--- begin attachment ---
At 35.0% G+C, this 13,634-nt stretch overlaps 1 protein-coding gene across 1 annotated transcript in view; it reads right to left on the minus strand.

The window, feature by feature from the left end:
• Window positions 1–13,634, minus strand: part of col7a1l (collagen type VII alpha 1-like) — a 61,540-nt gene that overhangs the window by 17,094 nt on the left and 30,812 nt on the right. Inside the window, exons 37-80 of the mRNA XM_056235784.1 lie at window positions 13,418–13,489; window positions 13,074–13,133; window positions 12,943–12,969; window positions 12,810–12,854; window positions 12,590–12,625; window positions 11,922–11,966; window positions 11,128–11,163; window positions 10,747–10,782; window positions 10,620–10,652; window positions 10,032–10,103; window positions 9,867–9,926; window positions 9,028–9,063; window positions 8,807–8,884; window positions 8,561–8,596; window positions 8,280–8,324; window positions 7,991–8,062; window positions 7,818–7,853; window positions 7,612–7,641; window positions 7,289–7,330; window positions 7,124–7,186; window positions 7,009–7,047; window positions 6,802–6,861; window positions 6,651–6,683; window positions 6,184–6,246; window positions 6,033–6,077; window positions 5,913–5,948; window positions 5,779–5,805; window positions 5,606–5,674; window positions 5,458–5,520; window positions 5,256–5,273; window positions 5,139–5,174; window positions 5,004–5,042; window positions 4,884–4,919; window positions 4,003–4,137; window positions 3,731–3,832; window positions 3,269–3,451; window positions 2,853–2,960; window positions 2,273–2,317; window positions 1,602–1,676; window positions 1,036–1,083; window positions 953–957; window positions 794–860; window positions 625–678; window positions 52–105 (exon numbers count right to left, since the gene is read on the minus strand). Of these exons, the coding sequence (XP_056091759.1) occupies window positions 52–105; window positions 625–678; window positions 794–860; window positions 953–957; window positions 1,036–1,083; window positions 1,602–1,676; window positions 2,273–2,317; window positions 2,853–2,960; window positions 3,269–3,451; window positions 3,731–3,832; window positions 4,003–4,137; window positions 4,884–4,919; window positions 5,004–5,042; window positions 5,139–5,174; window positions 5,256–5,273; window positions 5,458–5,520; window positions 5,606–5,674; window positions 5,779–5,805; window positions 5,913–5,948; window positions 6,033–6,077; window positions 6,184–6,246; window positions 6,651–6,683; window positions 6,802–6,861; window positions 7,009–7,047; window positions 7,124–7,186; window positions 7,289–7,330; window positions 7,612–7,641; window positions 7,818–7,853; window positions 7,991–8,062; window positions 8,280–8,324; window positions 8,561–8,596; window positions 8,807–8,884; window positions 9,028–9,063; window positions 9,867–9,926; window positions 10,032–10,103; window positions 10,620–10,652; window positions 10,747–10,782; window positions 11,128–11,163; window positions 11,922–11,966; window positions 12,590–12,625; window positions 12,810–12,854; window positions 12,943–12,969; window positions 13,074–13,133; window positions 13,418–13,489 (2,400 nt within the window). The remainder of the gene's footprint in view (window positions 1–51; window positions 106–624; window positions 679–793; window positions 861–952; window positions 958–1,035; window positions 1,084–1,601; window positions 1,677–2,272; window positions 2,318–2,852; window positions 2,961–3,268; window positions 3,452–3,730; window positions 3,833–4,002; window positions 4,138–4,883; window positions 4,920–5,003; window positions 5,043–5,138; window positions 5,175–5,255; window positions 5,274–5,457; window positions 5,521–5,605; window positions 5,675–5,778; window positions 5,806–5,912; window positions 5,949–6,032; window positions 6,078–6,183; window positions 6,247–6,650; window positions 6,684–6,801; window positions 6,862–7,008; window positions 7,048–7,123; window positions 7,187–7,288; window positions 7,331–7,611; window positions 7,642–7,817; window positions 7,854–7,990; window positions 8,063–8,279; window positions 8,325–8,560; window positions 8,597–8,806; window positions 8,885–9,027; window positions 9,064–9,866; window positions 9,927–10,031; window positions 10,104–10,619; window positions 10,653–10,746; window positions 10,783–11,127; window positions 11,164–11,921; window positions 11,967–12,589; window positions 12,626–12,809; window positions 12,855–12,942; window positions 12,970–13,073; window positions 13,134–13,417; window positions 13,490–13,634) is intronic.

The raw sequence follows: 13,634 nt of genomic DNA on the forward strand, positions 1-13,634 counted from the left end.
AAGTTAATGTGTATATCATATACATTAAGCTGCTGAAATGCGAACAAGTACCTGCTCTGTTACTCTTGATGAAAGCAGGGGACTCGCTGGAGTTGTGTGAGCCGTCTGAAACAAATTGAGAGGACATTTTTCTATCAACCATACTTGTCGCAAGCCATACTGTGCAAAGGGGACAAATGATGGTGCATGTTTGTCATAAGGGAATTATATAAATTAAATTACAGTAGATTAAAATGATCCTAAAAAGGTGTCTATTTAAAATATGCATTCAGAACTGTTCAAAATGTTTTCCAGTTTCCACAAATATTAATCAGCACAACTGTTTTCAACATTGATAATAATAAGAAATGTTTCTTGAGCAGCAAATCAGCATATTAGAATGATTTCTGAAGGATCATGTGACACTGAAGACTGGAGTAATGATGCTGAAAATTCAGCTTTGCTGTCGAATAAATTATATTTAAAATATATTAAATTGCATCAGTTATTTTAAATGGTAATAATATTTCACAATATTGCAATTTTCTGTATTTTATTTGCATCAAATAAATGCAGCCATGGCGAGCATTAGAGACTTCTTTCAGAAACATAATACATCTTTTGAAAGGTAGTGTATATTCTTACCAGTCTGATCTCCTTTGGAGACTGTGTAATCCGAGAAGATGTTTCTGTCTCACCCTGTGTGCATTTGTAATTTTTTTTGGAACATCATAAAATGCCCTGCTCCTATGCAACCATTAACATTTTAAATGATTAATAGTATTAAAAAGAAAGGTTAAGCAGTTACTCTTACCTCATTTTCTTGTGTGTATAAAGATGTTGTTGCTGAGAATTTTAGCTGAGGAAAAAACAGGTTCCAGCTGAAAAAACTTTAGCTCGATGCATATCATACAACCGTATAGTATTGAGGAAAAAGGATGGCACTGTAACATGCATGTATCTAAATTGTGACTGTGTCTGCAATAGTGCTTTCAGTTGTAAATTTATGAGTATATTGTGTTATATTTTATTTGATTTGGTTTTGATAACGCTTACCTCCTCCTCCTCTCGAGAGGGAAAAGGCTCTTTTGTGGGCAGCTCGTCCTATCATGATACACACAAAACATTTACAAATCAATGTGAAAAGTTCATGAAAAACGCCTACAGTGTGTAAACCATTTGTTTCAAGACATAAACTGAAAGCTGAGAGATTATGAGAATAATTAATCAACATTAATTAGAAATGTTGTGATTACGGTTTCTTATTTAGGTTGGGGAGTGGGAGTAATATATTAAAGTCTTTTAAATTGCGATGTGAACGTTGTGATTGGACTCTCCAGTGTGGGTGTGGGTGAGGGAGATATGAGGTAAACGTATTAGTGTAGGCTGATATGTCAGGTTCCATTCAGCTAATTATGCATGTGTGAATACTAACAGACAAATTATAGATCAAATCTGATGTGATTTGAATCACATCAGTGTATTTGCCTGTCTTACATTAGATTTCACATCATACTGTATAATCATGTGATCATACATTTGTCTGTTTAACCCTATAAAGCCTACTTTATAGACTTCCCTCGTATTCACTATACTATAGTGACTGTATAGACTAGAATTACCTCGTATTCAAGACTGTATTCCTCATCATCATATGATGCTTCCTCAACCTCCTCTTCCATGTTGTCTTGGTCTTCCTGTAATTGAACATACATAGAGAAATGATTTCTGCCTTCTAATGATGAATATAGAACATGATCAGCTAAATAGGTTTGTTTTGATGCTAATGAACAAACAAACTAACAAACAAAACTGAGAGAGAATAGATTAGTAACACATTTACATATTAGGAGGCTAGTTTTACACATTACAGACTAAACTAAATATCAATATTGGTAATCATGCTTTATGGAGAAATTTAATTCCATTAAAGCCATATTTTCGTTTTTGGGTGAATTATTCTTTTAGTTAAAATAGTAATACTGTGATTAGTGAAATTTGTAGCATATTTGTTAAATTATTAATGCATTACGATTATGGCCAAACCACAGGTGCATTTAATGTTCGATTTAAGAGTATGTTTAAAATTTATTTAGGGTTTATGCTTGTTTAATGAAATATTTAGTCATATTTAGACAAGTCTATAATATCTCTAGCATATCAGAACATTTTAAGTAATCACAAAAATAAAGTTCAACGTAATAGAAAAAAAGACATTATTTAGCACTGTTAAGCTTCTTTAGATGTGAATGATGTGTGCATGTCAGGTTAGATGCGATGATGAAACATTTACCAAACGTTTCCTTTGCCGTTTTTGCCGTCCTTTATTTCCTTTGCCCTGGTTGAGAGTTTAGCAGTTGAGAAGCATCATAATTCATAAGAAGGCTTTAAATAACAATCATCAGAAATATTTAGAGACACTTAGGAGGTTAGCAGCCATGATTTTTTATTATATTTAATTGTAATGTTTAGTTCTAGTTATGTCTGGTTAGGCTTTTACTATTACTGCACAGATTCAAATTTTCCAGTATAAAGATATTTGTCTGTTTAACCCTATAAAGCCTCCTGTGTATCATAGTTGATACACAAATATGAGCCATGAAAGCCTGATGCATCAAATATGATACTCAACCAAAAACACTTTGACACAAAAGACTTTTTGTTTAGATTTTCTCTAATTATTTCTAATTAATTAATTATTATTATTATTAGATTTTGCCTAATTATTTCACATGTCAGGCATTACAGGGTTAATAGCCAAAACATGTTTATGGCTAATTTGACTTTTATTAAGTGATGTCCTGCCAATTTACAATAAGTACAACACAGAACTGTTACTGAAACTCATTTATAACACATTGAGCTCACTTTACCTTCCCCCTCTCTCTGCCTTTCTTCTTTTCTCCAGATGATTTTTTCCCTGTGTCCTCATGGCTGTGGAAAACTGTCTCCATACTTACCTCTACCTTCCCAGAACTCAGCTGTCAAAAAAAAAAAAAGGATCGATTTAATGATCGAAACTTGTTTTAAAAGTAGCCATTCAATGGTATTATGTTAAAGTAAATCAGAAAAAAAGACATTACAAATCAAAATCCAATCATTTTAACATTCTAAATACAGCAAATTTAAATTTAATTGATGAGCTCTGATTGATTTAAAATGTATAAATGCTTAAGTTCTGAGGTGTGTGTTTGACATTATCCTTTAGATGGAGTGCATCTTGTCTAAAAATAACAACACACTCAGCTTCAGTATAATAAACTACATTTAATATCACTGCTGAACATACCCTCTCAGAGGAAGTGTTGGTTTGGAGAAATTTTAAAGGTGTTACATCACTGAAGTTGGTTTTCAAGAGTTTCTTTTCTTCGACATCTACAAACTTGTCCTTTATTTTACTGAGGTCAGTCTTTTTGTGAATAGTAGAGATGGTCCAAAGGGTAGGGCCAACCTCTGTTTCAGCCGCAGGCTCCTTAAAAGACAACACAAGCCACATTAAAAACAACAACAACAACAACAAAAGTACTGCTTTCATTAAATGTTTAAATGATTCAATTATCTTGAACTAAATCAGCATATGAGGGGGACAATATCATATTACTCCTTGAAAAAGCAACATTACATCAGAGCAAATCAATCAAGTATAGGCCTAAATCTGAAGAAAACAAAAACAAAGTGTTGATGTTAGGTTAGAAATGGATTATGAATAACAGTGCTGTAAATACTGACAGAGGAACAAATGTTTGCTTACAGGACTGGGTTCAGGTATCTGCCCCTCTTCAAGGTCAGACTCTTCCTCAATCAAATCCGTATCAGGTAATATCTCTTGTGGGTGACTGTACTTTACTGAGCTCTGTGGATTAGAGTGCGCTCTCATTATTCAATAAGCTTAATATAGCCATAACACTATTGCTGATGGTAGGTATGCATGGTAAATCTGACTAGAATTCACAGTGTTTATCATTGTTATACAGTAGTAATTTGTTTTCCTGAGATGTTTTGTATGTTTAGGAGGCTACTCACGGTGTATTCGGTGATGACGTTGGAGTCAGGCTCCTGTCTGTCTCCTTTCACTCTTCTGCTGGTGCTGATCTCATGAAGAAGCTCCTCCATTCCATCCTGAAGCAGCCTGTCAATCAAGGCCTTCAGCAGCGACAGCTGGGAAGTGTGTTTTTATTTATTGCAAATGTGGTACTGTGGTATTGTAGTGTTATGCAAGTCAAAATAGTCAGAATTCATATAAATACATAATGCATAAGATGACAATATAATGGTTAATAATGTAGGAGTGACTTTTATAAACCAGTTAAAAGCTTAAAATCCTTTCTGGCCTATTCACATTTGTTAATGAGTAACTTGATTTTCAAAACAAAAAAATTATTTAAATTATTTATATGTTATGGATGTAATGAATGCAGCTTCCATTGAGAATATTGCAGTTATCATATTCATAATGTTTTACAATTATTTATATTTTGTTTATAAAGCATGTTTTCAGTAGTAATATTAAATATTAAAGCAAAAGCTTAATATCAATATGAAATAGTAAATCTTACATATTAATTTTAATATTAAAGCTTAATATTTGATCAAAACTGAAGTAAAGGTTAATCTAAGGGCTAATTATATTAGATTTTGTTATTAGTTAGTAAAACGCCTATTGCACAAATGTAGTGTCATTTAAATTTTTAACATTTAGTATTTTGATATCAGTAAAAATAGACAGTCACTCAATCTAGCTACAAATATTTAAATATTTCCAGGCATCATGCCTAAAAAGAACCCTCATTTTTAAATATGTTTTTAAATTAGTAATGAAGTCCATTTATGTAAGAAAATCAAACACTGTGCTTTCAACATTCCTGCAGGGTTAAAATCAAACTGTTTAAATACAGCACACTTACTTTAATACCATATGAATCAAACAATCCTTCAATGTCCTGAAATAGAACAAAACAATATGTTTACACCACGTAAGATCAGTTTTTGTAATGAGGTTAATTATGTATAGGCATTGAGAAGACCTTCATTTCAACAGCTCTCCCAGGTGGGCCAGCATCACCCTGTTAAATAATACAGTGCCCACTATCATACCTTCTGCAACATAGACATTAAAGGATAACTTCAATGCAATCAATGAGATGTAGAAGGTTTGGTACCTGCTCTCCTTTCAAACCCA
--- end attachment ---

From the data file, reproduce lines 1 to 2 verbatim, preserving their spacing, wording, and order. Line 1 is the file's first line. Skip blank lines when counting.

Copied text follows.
At 35.0% G+C, this 13,634-nt stretch overlaps 1 protein-coding gene across 1 annotated transcript in view; it reads right to left on the minus strand.

The window, feature by feature from the left end: